Also, in 1913, land in East Lyme was purchased for a field engineering camp (now the Yale Outdoor Education Center).
Plaque commemorating Sheffield Hall
During the 1918-1919 reorganization of the educational structure of Yale University, the three years "select" course at Sheffield Scientific School was eliminated and a four-year course of study for those studying "professional science" and "engineering" was approved, while graduate courses were transferred to the Graduate School, leaving only undergraduate courses taught at Sheffield Scientific School from 1919 to 1945, coexisting with Yale College's science programs. The centennial was celebrated in 1947 with the Silliman lectures given by Ernest O. Lawrence, Linus Pauling, W. M. Stanley and George Wells Beadle.
The first degree of Bachelor of Science was awarded in 1922 to the graduating class of the Sheffield Scientific School. In 1932, the School of Engineering was reestablished and Sheffield Scientific School engineering classes were transferred to the new school. In 1945, the Sheffield Scientific School resumed its original function of graduate level instruction in science. Undergraduate courses for the Bachelor of Science degree were transferred to Yale College, and undergraduate courses for a Bachelor of Science in industrial administration were transferred to the School of Engineering.
This transition occurred gradually, through the influence of "aggressive, powerful alumni" (including Edwin Oviatt, editor of the Yale Alumni Weekly) who "took control out of President Hadley's hands and forced a radical reorganization of Yale". In 1956, the Sheffield Scientific School was terminated as an active school. The Board of Trustees still exists to oversee the Sheffield Scientific School property and meet legal requirements. The school's faculty is defined as teachers of science to graduate students under the Division of Science. Engineering teaching and research is now conducted within the School of Engineering & Applied Science.
George Jarvis Brush (Professor of Mineralogy) was Director of the Sheffield Scientific School from 1872 to 1898.
Russell Henry Chittenden (Professor of Physiological Chemistry) was Director of the Sheffield Scientific School from 1898 to 1922.
John Hays Hammond, mining engineer, philanthropist, faculty member. He endowed a program at Sheff in mining and metallurgy and accepted a professorship. He contributed $100,000 for the construction of Hammond Laboratory, which is named for him.
^"Charles Emerson Beecher" (PDF). Obituary Record of Graduates of Yale University. 63: 402–4. 1904.
^Jenkins, E. H. (1911). "William Henry Brewer". Obituary Record of Graduates of Yale University Deceased During the Year Ending June 1, 1911 (pdf). 7 (9): 130–3. Bibcode:1911AmJS...31...71J. doi:10.2475/ajs.s4-31.181.71.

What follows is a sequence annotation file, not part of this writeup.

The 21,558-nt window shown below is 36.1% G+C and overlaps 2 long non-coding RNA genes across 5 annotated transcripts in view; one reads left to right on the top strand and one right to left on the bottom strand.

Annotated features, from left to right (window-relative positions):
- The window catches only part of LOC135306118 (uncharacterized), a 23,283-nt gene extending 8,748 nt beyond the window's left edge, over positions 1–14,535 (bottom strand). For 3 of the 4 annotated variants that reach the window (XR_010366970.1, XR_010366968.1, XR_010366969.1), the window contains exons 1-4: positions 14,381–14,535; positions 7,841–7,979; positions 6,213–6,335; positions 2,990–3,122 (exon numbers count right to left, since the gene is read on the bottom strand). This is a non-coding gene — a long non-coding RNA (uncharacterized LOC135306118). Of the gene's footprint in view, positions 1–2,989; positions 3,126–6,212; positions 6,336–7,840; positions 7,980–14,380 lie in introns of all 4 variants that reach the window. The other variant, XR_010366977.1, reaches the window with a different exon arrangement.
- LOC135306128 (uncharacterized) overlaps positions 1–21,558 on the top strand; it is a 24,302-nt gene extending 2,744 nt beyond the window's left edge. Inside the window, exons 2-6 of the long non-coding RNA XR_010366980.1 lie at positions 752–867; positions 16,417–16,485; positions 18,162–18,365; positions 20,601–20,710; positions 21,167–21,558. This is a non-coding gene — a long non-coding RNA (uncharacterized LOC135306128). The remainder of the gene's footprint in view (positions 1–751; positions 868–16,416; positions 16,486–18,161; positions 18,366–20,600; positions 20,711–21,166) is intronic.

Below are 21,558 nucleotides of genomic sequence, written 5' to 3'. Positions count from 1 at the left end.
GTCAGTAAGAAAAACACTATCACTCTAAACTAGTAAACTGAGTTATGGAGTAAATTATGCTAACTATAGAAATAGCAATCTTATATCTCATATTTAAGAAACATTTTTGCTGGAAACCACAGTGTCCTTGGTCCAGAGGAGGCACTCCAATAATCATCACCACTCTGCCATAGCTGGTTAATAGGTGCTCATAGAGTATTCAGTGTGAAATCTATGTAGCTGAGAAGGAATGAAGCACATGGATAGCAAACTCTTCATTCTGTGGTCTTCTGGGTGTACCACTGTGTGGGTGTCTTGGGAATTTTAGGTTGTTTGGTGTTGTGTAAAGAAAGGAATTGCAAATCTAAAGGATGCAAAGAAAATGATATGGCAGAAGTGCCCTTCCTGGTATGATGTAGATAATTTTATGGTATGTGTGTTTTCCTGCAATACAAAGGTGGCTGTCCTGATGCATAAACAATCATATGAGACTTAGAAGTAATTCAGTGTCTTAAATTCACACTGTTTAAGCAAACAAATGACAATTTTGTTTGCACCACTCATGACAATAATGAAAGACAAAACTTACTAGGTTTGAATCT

^"Daniel Coit Gilman". Obituary Record of Graduates of Yale University Deceased During the Academical Year Ending in June, 1909 (68): 1012–7. 1909.
^"Thomas Raynesford Lounsbury". Obituary Record of Graduates of Yale University: 749–752. 1915.
^Chamberlain, Joshua L. (1899). Universities and Their Sons. Vol. 3. Boston: R. Herndon Co. pp. 237–8.
^Sherman, Henry C. (1936). "Lafayette Benedict Mendel". Obituary Record of Graduates of Yale University. 83 (2142): 50–3. Bibcode:1936Sci....83...45S. doi:10.1126/science.83.2142.45.
^"Mansfield Merriman". Obituary Record of Graduates of Yale University Deceased During the Year Ending July 1, 1925: 1467–9. 1925.
^Schiff, Judith Ann (March 2009). "When Yale was a farming school". Yale Alumni Magazine. Retrieved 5 May 2015.
^Trowbridge, W. P. (1886). Memoir of William A. Norton, 1810–1883(PDF). Vol. 2. Washington, D.C.: National Academy of Sciences. pp. 189–199. Retrieved 27 June 2016.
^"John Addison Porter". Obituary Record of Graduates of Yale University Deceased During the Academical Year Ending in July, 1867. 26: 246. 1867.
^"Chas. B. Richards, Yale Scientist, Dies: Emeritus Professor of Mechanical Engineering Succumbs at 85 Years" (PDF). The New York Times. New York City. 21 April 1919. Retrieved 10 February 2016.
^"Benjamin Silliman" (PDF). Obituary Record of Graduates of Yale University Deceased During the Academical Year Ending in June, 1885 (44): 245–6. 1885.
^Comstock, Cyrus (November 1893). Biographical memoir of William P. Trowbridge(PDF). Vol. 03. National Academy of Sciences. Retrieved 5 May 2015.
^Dunbar, Charles F. (July 1897), "The Career of Francis Amasa Walker", The Quarterly Journal of Economics, Oxford University Press, 11 (4): 436–448, doi:10.2307/1880719, JSTOR 1880719
^Falk, Julia S. (1999). "Whitney, William Dwight". American National Biography (online ed.). New York: Oxford University Press. doi:10.1093/anb/9780198606697.article.1400696. (subscription required)
^Merry, Robert W. (1996). Taking on the World: Joseph and Stewart Alsop—Guardians of the American Century. New York: Viking. p. 7. ISBN 978-0-670-83868-4.
^True, A. C. (1908). "Wilbur Olin Atwater. 1844–1907". Proceedings of the Washington Academy of Sciences. 10: 194–198. ISSN 0363-1095. JSTOR 24525334.
^"Clifford Whittingham Beers". Obituary Record of Graduates of Yale University Deceased During the Year Ending July 1, 1944 (103): 231–2. 1944.
^"Jules Blankfein, 89, A Hospital Founder". The New York Times. New York, New York. 3 June 1989. Retrieved 16 October 2017.
^"William Boeing, Plane Pioneer, 74" (PDF). The New York Times. New York, New York. 29 September 1956. Retrieved 24 January 2016.
^"John Bouvier 3d, Broker, 66, Dies" (PDF). The New York Times. New York, New York. 4 August 1957. Retrieved 24 January 2016.